The Mormon Therapist on Kids Talking Anatomy

John Dehlinchildren, Humor, LDS, Mormon, mormon, sexuality 16 Comments

Natasha Helfer Parker is a Licensed Clinical Marriage and Family Therapist and a member of the Church with 13 years of experience working with LDS members. Here she shares with us representative cases from her practice and insights she has gained from her work as a therapist.  She blogs at

So here’s a conversation I wasn’t expecting the other morning started by my 3-year old son and joined in by my 5-year old son as they were getting dressed for the day.

3: “Mommy, what is this?” Lifting his penis and touching his testes.
I feel my anxiety rising a bit but try to remember what I preach about staying calm and honest regarding sex ed.
“Those are your testes.”
3: “Testes?” Repeated this word several times giggling.
5: “Do I have testes too?”
5: “Where?”
“Under your penis – they kind of feel like small balls.”
3: Giving his own personal demonstration: “See, right here!”
3: “Do you have testes, Mommy?”
“No, only boys have testes.”
5: “What do you have?”
“I have a vagina and a vulva. Boys have a penis and testes.”
5: “What’s a vagina and vulva?”
This is when I realize we are in for the long haul.
“The vagina is a special hole that girls have. It is the hole that babies come out of. My vulva is what you can see from the outside – just like you can see your penis.”
5: “Do I have a special hole?”
“Well, we all have a hole in our bottom where our poopies come out of. Boys and girls. But only girls have the hole where babies come out of and that’s the vagina.”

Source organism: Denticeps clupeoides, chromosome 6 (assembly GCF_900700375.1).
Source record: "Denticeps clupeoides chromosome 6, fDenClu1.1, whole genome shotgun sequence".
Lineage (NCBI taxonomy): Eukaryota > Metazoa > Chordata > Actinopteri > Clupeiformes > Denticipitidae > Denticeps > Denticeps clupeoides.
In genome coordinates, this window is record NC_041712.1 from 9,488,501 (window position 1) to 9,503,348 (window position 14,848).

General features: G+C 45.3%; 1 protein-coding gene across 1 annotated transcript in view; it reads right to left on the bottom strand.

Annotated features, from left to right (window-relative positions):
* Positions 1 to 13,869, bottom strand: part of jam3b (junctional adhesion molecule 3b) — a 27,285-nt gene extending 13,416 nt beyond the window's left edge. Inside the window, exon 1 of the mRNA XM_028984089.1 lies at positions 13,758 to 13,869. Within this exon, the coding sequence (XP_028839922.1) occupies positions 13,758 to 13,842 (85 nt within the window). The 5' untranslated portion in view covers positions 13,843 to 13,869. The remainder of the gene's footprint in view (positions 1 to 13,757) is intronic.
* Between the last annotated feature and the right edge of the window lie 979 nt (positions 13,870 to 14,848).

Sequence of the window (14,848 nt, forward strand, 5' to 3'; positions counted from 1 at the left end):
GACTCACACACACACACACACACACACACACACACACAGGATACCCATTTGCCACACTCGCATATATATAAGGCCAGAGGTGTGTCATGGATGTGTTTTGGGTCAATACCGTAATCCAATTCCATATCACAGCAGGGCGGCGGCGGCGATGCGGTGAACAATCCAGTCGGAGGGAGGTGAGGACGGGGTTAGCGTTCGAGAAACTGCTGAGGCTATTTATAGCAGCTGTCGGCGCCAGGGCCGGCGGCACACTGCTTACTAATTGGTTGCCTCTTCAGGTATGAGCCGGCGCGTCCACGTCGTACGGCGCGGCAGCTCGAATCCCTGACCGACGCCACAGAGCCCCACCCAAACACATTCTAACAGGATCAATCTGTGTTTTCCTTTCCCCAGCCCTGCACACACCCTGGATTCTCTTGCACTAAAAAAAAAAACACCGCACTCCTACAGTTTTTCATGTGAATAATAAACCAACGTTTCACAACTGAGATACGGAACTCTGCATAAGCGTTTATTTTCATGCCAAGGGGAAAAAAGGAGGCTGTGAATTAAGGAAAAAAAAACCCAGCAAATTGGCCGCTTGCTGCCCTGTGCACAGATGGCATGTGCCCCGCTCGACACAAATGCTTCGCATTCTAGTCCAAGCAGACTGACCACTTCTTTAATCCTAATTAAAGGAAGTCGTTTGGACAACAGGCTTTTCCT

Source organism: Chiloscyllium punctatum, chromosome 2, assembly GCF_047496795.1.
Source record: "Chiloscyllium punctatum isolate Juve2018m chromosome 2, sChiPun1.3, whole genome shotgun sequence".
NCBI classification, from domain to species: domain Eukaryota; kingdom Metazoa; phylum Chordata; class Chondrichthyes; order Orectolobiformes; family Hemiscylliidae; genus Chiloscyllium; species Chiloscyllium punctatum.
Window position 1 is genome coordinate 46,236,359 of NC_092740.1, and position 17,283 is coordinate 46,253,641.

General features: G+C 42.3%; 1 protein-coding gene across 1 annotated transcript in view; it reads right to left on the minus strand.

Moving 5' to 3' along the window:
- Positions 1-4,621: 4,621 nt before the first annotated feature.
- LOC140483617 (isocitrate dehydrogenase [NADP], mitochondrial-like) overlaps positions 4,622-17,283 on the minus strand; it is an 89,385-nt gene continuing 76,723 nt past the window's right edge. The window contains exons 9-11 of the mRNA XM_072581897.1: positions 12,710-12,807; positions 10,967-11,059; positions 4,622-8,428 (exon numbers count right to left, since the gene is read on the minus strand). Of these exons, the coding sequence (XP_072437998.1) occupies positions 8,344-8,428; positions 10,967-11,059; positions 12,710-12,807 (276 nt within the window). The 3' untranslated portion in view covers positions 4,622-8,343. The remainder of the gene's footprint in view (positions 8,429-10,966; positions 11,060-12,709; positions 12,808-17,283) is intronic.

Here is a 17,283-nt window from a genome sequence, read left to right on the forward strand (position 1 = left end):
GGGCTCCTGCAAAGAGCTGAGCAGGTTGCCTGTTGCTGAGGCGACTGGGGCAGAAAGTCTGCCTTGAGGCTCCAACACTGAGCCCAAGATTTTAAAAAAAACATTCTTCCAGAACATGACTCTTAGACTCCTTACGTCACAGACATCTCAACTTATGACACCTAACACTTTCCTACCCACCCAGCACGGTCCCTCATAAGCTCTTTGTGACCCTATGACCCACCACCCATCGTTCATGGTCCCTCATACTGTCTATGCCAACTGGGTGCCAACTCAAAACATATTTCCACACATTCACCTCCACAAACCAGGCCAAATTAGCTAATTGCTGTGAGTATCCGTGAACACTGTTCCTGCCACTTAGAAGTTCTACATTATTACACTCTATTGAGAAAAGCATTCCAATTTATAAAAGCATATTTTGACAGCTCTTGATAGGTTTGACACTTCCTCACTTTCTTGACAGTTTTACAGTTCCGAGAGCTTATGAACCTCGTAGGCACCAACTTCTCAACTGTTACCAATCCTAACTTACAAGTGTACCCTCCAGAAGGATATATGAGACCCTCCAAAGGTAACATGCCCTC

3: “Vagina?” Likes to repeat things.
5: “Why do I have testes?”
“That’s where boys keep sperm.”
5: “What’s sperm?”
“They are like seeds that you will use someday to make a baby. Someday when you are a grown-up you’ll probably want to get married and have a family.”
5: “Does Daddy have sperm?”
At which point they are both satisfied and probably even bored with our conversation and run off together to play and eat cereal.
Phew! I survived. 🙂

Developmentally speaking, these are the ages when boys and girls start having normal and appropriate curiosity regarding their bodies and to develop the sense of what makes them different from the opposite gender. It is also when they are wanting to see a connection to their same-gender parent. My hope is that by offering correct terminology, by controlling my anxiety, and by being willing to answer questions simply but accurately we can start this lifelong process of sexual education. I’m hoping I can take every opportunity my children give me to make an impact on healthy sexuality. Most of these opportunities are not “planned” events. They just happen in our day-to-day lives.

What are your thoughts about how I handled this situation? Do you agree or disagree with my approach? Are there similar stories in your parenting experience? How did you handle them? Are there things you would have said differently? I welcome all comments…

Comments 16

  1. Well, my oldest just turned 5 (girl) and we’ve had a few very short run-ins. She frequently asks about mommy’s “boobies” wondering when she’ll get some. My wife has handled this gracefully, just explaining the facts. She has also started to notice the penis of my youngest son (1 1/2). Like you we just told her what it was and tried a bit to explain why he has one and she doesn’t. But after about a sentence or two she loses interest entirely.